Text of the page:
Pamela Harrison

Nova Scotia to Swaziland and back again

Women join hands in the struggle against violence

Violence against women crosses all segments of society and all borders. “It’s a struggle everywhere,” says Pamela Harrison, coordinator of the Transition House Association of Nova Scotia (THANS), a CCI partner who has been working in collaboration with the Swaziland Action Group Against Abuse (SWAGAA) since 2003.

“I think what’s most amazing to me is that there are so many more commonalities than differences between us,”reflects Harrison, who has travelled to Swaziland several times to meet her SWAGAA partners. The list rolls off her tongue: “a fierce commitment to the work we do, an understanding that violence against women is a community issue, and that until men and government play a part, nothing will change.”

She describes a shared commitment to feminist principles and acceptance of cultural differences. And there are the all-too-familiar challenges in the lives of the women they serve.

There is one striking difference, though — the resources the two groups have to do their work. While THANS has had to struggle against funding cuts and other challenges, Harrison explains, SWAGAA has almost no support from the Swazi government, including at the level of leglislation and policy. Though a new constitution guaranteed women equality in February of last year, so far that’s “just words on a piece of paper.” So the partners are working hard to help create the first sexual assault and VAW legislation in Swaziland.

Women’s equality — including the right to live free of violence — is, after all, deeply connected to the overall wellbeing of a society. Phiwa Malima, program coordinator at SWAGAA, notes that “inequalities increase women’s vulnerability to poverty, which not only increases the risk of HIV/AIDS, but also leaves women more vulnerable than men to its impact.” Swaziland has the highest percentage of its population infected with HIV/AIDS in the world: 40 percent. “I am particularly struck by how HIV/AIDS has deteriorated women’s rights in Africa even more,” says Harrison. “As long as there is inequality — in education, rights, access to services, violence against women will continue.” It is a truly vicious cycle in which violence makes women, girls, even infants vulnerable to HIV infection, which in turn can make them more vulnerable to violence.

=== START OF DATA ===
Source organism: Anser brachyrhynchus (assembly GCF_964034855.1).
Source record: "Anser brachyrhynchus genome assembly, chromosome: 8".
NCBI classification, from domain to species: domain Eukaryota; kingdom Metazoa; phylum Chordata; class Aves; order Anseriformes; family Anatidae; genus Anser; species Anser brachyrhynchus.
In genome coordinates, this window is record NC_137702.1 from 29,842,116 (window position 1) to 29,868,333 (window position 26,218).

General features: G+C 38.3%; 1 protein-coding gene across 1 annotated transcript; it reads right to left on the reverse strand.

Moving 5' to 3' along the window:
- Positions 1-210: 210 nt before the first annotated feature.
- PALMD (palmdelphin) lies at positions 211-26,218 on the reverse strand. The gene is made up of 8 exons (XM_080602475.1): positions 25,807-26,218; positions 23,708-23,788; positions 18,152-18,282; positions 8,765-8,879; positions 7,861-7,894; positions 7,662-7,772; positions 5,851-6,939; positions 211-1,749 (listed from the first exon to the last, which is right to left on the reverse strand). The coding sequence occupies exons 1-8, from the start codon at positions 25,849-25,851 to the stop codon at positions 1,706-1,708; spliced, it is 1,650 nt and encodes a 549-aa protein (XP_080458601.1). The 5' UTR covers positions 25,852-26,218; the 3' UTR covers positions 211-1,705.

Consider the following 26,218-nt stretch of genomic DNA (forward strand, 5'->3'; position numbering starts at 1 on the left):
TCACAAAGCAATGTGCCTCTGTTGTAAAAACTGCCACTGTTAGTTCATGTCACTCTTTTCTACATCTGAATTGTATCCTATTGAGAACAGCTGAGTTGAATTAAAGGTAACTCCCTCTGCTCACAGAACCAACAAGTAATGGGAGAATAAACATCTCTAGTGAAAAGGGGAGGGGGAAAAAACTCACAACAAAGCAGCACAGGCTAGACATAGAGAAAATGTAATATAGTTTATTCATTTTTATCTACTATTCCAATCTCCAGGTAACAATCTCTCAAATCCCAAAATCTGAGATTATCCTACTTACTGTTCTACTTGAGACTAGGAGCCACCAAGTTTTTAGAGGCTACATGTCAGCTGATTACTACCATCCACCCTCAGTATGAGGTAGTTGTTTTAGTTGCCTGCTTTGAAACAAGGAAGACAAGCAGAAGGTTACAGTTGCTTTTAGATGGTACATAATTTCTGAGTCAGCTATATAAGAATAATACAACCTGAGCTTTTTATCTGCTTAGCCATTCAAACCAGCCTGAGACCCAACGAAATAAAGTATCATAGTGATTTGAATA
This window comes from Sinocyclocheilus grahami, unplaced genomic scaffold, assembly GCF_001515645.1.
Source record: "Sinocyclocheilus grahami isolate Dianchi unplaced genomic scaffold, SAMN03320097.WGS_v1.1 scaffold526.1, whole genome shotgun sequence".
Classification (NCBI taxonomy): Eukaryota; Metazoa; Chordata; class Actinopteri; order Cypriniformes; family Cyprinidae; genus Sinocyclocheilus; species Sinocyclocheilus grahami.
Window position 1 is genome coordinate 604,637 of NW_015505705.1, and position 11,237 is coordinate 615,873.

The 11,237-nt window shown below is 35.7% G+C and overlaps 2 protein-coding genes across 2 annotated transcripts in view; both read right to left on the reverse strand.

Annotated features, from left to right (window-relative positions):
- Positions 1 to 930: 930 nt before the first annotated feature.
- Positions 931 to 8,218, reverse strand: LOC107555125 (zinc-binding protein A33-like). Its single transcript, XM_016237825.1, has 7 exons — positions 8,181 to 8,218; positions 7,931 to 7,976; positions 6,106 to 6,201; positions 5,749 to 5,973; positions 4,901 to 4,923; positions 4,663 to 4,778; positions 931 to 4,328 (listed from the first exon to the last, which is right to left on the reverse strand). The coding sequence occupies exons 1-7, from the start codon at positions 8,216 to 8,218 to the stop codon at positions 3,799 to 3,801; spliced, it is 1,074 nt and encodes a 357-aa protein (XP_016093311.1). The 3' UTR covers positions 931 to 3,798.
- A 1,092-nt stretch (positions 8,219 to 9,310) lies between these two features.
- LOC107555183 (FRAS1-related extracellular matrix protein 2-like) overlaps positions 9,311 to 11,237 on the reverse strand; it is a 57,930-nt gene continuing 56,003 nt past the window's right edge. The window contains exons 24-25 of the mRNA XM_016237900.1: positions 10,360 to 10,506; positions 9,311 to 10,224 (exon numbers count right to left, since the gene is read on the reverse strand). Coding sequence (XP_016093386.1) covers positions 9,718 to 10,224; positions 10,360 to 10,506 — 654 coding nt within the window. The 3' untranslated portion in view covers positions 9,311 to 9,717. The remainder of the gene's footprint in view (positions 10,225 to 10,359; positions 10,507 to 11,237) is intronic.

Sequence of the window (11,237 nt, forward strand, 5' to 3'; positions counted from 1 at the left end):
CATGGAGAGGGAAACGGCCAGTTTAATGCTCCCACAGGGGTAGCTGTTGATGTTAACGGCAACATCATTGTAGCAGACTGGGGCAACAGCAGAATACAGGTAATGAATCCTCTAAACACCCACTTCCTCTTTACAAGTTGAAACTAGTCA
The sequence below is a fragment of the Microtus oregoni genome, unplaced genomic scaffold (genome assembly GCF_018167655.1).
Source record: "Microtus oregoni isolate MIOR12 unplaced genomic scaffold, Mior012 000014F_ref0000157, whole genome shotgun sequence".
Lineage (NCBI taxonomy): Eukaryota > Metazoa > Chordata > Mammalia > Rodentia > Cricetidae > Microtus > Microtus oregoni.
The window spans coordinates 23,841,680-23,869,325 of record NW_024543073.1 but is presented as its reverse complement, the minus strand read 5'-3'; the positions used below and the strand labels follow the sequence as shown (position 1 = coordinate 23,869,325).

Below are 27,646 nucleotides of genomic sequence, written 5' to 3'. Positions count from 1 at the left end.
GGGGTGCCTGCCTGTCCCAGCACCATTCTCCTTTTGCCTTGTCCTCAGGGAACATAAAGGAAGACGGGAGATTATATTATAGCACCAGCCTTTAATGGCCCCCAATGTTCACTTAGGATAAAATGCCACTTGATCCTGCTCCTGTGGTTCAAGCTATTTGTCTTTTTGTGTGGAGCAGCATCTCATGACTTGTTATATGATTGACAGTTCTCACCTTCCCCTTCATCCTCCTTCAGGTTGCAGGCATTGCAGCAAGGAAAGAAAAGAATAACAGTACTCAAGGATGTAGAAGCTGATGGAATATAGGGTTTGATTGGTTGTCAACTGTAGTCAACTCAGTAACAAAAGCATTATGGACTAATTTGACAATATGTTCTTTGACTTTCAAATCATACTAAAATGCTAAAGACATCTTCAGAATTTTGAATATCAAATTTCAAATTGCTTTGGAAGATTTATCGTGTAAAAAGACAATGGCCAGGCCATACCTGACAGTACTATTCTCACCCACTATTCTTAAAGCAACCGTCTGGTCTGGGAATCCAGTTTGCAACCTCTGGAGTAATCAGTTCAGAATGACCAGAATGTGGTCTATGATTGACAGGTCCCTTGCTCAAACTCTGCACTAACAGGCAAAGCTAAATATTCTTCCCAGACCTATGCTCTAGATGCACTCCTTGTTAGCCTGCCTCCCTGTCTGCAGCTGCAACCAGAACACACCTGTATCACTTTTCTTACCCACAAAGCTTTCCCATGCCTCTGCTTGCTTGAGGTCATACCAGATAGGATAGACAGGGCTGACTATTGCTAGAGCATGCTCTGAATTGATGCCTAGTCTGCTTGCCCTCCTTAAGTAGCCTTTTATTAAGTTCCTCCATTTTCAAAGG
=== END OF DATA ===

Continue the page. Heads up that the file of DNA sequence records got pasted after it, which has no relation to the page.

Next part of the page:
It’s why supporting SWAGAA’s work is so important.

On Harrison’s visits she also grew concerned with the women she saw working on the front lines. “Most come from abuse themselves and there’s been very little room for healing in their own lives. There’s no care for these caregivers, and they are burning out.” It’s just one of the gaps Harrison hopes the ongoing partnership with THANS can help begin to fill.

Harrison says the partnership (which has included two Nova Scotia to Swaziland placements and two Swaziland to Nova Scotia) has been wonderful for THANS: “Working with SWAGAA allowed us to gain some perspective, and to celebrate our accomplishments, instead of mourning our failures. So often we in the North see ourselves as ‘helping’ the South, when in fact there is knowledge and experience transfer both ways.” Not only have the two groups been able to validate each other’s work and skills, THANS is looking at adopting a program for young girls that comes directly from Africa.

“For me personally I feel so privileged to have been involved in this partnership. It’s lifechanging to work with people on the ground, to meet them, to know their children, to visit their homes,” Harrison says. She is eager to keep building these bridges and to keep the learning and growing travelling both ways; she has seen how enriching it is for everyone involved.

 

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